Harvard professor Clayton Christian wrote a lot of the early work on innovation and disruption and made the point that you can’t disrupt yourself. Every time you try, the immune system of the organisation rejects the potential threat for being too different. An intrapreneur needs to be able to balance the natural tendency of an organisation to push back at you when you are trying to push forwards.
It’s a fine balance because at some point you’re going to start to really irritate people. And that doesn’t do any good either. You’ve got to try and balance it somehow.
Juggling innovation and business-as-usual
The final characteristic of an intrapreneur is the ability to juggle their business-as-usual job and their innovation role. Some of you may be lucky enough to be sitting in a lab that your firms have created in isolation. That’s a wonderful situation to be in. But not many people are there, so you’re having to constantly juggle BAU and innovation.
What does a supportive culture look like?
The thing that helps most is a culture that supports innovation and intrapreneurship. It makes it easier. That doesn’t mean innovation can’t happen in other organisations that don’t have a culture that supports it, it just makes it really hard.
What does that supportive culture look like? It looks like a leadership team which has a growth mindset. You’ve probably all come across the idea of growth mindset from Carol Dweck the US educational psychologist. Matthew Syed picked it up in his books Black Box Thinking and Rebel Ideas. A growth mindset is all about curiosity, about trying stuff, not being afraid to fail.
A growth mindset is all about curiosity, about trying stuff, not being afraid to fail.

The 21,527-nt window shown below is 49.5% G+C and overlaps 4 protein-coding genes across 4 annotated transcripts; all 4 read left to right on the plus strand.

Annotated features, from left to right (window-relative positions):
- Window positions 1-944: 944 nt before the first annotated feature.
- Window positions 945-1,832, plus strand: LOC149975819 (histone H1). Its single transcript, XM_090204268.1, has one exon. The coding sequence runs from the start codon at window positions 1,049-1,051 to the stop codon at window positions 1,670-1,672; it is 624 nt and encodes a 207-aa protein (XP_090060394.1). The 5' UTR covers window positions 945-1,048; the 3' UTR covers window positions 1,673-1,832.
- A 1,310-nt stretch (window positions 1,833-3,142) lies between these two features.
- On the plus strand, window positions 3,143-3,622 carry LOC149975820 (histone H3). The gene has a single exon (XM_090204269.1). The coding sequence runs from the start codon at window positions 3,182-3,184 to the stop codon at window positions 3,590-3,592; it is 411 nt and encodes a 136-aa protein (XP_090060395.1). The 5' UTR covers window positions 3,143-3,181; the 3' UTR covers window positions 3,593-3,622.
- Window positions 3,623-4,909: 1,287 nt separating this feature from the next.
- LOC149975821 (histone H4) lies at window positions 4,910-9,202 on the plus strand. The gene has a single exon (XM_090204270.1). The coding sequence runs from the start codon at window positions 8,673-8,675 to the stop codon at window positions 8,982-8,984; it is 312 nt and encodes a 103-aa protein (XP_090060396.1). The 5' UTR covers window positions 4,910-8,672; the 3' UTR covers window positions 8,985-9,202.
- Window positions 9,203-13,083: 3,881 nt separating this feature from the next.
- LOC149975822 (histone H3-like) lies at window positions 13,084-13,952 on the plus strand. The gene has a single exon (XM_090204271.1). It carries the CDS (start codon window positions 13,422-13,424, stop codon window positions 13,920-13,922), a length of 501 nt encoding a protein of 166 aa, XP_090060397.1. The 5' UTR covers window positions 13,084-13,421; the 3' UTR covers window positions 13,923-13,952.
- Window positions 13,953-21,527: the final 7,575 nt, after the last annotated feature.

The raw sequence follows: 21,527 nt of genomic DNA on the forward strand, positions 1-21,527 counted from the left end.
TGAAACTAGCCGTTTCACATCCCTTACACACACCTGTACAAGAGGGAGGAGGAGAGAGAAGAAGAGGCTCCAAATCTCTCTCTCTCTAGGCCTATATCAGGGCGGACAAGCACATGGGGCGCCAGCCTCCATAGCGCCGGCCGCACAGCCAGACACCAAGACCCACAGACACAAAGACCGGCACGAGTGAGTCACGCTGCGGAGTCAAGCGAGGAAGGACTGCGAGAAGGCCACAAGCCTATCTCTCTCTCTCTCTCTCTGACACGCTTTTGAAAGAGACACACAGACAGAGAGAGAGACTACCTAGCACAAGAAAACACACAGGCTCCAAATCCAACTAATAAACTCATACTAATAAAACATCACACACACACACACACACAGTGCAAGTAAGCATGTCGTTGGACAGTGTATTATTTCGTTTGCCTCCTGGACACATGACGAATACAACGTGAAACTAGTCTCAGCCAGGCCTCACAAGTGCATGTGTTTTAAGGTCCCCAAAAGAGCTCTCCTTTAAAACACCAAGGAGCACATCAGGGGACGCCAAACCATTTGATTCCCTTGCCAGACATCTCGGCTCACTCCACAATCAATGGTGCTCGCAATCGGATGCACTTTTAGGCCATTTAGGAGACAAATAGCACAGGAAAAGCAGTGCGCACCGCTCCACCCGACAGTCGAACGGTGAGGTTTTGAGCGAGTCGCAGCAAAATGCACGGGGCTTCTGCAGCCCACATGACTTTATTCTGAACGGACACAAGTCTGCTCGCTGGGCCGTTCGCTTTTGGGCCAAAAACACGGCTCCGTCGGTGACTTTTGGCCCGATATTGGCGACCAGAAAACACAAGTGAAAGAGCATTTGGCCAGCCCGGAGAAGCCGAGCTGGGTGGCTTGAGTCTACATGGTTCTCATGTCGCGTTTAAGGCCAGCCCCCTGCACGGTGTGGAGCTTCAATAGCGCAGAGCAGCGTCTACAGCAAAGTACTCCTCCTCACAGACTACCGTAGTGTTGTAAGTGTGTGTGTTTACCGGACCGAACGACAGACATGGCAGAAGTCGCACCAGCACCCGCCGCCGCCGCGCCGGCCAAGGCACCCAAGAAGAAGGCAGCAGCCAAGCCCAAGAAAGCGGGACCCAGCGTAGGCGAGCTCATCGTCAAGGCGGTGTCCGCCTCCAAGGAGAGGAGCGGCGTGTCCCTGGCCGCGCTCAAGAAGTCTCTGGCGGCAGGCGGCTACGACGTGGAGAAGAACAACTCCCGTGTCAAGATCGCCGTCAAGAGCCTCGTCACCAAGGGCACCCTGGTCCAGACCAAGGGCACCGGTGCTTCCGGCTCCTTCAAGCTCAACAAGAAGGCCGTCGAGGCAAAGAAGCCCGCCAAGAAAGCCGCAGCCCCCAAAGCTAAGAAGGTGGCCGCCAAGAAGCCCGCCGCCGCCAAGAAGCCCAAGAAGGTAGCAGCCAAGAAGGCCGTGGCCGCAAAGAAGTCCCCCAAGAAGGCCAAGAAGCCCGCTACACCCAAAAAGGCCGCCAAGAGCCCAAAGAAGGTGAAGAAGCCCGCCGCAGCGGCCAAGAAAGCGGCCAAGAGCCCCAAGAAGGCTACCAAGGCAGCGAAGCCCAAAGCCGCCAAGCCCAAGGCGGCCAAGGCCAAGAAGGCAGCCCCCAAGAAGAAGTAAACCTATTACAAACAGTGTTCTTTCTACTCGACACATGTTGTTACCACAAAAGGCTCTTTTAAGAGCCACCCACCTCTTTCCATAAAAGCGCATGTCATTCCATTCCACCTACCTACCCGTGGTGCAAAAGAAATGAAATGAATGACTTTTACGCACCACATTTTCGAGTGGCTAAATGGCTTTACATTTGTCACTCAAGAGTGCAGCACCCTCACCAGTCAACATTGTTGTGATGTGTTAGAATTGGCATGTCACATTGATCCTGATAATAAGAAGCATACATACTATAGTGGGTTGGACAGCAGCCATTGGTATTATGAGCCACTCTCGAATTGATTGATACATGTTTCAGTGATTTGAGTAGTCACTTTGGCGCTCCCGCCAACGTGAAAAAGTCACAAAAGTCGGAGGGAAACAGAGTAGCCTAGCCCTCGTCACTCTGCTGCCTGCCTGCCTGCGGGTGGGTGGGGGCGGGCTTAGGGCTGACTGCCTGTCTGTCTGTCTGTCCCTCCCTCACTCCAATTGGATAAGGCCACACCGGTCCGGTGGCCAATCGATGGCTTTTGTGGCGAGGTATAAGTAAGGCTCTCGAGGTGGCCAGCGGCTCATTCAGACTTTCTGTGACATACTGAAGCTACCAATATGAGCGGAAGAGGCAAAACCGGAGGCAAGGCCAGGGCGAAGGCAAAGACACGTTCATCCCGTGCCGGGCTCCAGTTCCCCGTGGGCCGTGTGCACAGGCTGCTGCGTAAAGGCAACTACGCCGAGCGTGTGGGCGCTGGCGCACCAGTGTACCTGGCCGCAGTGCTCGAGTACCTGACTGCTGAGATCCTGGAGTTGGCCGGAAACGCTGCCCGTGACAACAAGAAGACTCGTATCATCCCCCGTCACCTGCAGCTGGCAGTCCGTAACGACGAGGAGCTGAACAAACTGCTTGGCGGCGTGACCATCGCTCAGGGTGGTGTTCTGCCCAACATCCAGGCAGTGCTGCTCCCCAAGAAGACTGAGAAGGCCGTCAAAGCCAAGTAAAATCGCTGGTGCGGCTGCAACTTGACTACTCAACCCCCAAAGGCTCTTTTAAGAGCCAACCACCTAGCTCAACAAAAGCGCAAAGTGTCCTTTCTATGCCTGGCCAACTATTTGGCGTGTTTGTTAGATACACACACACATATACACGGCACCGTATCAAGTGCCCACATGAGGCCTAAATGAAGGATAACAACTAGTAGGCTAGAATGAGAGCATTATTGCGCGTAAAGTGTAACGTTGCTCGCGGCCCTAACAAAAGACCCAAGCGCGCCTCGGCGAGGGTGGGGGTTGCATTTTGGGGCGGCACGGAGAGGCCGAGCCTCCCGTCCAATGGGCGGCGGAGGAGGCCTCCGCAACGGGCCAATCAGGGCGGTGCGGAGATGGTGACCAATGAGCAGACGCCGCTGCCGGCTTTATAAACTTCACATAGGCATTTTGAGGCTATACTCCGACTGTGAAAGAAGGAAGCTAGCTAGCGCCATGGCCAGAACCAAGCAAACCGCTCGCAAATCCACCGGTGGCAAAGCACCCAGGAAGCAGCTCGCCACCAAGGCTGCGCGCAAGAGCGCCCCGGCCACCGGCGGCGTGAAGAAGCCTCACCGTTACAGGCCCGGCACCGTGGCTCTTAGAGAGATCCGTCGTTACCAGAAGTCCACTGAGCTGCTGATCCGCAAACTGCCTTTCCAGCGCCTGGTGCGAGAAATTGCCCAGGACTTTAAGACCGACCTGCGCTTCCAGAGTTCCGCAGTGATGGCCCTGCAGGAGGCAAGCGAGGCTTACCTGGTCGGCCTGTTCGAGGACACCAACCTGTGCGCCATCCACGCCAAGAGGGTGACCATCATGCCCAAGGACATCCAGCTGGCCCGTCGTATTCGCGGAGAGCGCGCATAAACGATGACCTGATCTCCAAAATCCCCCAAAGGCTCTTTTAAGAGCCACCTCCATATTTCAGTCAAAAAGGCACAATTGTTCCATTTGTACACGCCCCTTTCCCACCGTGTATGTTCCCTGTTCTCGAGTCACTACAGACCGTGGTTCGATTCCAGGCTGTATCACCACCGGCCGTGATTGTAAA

his leads to my second point about organisational culture: that leaders need to create an environment where it’s psychologically safe to try stuff and to fail. Psychologically safe to put your hand up and say: “I don’t know.” Psychologically safe to be different, and to give new ideas a go and occasionally swim against the tide.
Know how far you can swim against the tide
I go back to my point about emotional intelligence and organisational intelligence: knowing how far you can swim against the tide before the tide overwhelms you.
Something else I think organisational cultures need to have is clarity. Where are we going and why are we going there? Innovation needs to be set within a context. There’s no point coming up with a wonderfully innovative tool if it’s only going to solve a problem in the asset management industry rather than in the insurance industry. It’s got to be within the context you’re operating in. Leaders need to be able to make that context really clear for intrapreneurs to be able to operate.
Intrapreneurs must be ruthless
The penultimate point might sound like it goes against my points about psychological safety, but there needs to be a degree of ruthlessness in an organisation that wants to be intrapreneurial. I say this because there’s a way to be ruthless and a way not to be ruthless.
Breakout sessions: Identifying internal roadblocks to innovation and what needs to change to support intrapreneurship
After the breakout sessions, the group reconvened to share what they had discussed, and their conclusions:
Breakout group 1 – Innovation can be intimidating
Facilitator: Ben Johnson
Overall, it seemed to be that most of the companies my group were working with are supportive of innovation but actually getting the innovation implemented is where we see the most significant challenge.
We discussed the idea of not trying to be perfect. If you try to get something perfect before you implement it, it’s probably never going to happen because actually perfect doesn’t really exist. We thought it was better to try something and launch it, and then refine and perfect it over a period of time.
Getting the innovation implemented is where we see the most significant challenge.
Another point was the idea of “innovation” as a word. It’s used a lot but in its purest form can be intimidating. Suggesting there’s a need to innovate effectively tells us that the people who are there right now are not innovative, or that we need to change everything that we do. That doesn’t necessarily bring the best out of people or help to take them along the journey. Making sure people know what you mean by innovation, making sure you communicate well, making sure people understand their part in that journey and how they can be involved in that change, we thought was very important.”
Breakout group 2 – Early inclusion helps reduce resistance to change
Facilitator: Becca Wood
Innovation. For some people it really is inspiring… for others it’s just quite overbearing and there’s a lot of pressure.